Any shelter that does not extend all the way to the ground can potentially admit spindrift. Mesh will slow but not totally stop it. The more covered floor area you have, the further away from the edge of the canopy you can sleep, and the less likely it is that eventual spindrift will reach you. Small tarp? Use a bivy or other barrier. No bivy? Use a larger tarp. Staking the perimeter of a tarp all the way to the ground reduces not only spindrift access but also ventilation, headroom, and useable floor space.

I've owned and used the Gatewood Cape for years. It is my go-to shelter (with and without the Serenity Net Tent) for the PCT and CT. I've seen and examined the Hexamids and Skyskapes; no experience with the Cricket.

Unlike its twin, the Wild Oasis, the GC lacks any netting around the perimeter so unless you stake it to the ground, spindrift will get in. The latest version of the SNT adds a bathtub floor and so gives some protection. I've had the GC withstand winds in excess of 35 mph all night - when properly staked. A cuben fiber Wild Oasis would be the bomb and weigh about 11 ounces.

The Hexamids will give good coverage, but I'd say get the largest model you can as the perimeter and floor are all mesh, which slows but does not stop spindrift. Staking the canopy to the ground (storm mode) will help but cost you living space.

The Skyskape series has full netting and a bathtub floor and may be the best of both worlds, especially the X in cuben fiber but the cost is $450.

Edited by wandering_bob on 04/15/2012 09:35:29 MDT.

tyler marlow

Locale: UTAH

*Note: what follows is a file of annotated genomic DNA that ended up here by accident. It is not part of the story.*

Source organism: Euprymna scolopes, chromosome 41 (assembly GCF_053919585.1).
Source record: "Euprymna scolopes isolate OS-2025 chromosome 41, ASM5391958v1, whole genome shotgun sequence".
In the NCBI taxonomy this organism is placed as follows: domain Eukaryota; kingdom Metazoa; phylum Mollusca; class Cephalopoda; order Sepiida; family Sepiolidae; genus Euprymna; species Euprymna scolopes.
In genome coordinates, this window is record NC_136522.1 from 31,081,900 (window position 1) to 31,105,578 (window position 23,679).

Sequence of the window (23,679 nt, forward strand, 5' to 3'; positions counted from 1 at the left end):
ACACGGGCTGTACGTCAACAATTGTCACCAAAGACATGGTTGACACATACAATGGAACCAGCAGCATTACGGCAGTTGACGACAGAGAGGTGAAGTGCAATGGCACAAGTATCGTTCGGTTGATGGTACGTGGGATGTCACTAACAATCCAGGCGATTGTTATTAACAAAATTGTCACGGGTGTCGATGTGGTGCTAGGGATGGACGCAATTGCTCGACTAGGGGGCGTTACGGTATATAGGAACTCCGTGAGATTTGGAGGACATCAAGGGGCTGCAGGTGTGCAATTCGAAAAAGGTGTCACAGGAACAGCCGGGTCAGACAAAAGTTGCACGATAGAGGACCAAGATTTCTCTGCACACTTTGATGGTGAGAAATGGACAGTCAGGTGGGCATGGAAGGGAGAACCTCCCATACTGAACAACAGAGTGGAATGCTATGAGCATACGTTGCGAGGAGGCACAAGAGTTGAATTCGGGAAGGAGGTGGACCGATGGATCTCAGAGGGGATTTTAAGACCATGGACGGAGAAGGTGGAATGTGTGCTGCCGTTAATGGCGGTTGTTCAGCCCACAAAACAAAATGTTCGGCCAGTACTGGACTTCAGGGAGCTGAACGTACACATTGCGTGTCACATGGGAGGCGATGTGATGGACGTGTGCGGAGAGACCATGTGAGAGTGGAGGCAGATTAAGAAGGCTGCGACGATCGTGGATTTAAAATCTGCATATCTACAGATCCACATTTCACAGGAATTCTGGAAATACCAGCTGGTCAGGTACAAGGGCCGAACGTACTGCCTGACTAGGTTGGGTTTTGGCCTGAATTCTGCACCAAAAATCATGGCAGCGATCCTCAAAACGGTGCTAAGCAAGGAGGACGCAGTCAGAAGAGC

Hexamid or Bearpaw Diamond on 04/15/2012 10:42:35 MDT Print View

I would vote for the Hexamid tent. I use the Hexamid Twin, but also have experience with my friend's Hex Solo tent and have to say I am a huge fan. Plenty of room and great coverage in a super light, all enclosed package.

Another option would be the new Bearpaw Diamond solo, seems similar to the style shelters you are comparing. Available in cuben for like 8 oz or something with full coverage but no netting.

Robert Kelly
(QiWiz) - MLife

Locale: UL gear @
Hexamid vs Gatewood, can't comment on the Cricket on 04/16/2012 07:00:20 MDT Print View

I used the Gatewood Cape for years as my primary shelter. Really liked it and have nothing but affection for it. I switched to the Hexamid with beak about six months ago to get superior non-stretchiness in rain (silnylon stretches, cuben does not) and wind resistance. No regrets on decision, but the Hexamid is way pricier. I use Joe's poncho groundsheet option for raingear in the same way I used the Gatewood (if expected condition are not really windy and I'm not bushwacking). This also gives me raingear I can wear in camp AFTER my shelter is set up.

Scott Simcox
(Simco) - F - M

Locale: Nashville
Re: Re: Gatewood v. Hexamid v. Cricket on 04/16/2012 17:40:03 MDT Print View

John, fantastic post and spreadsheet.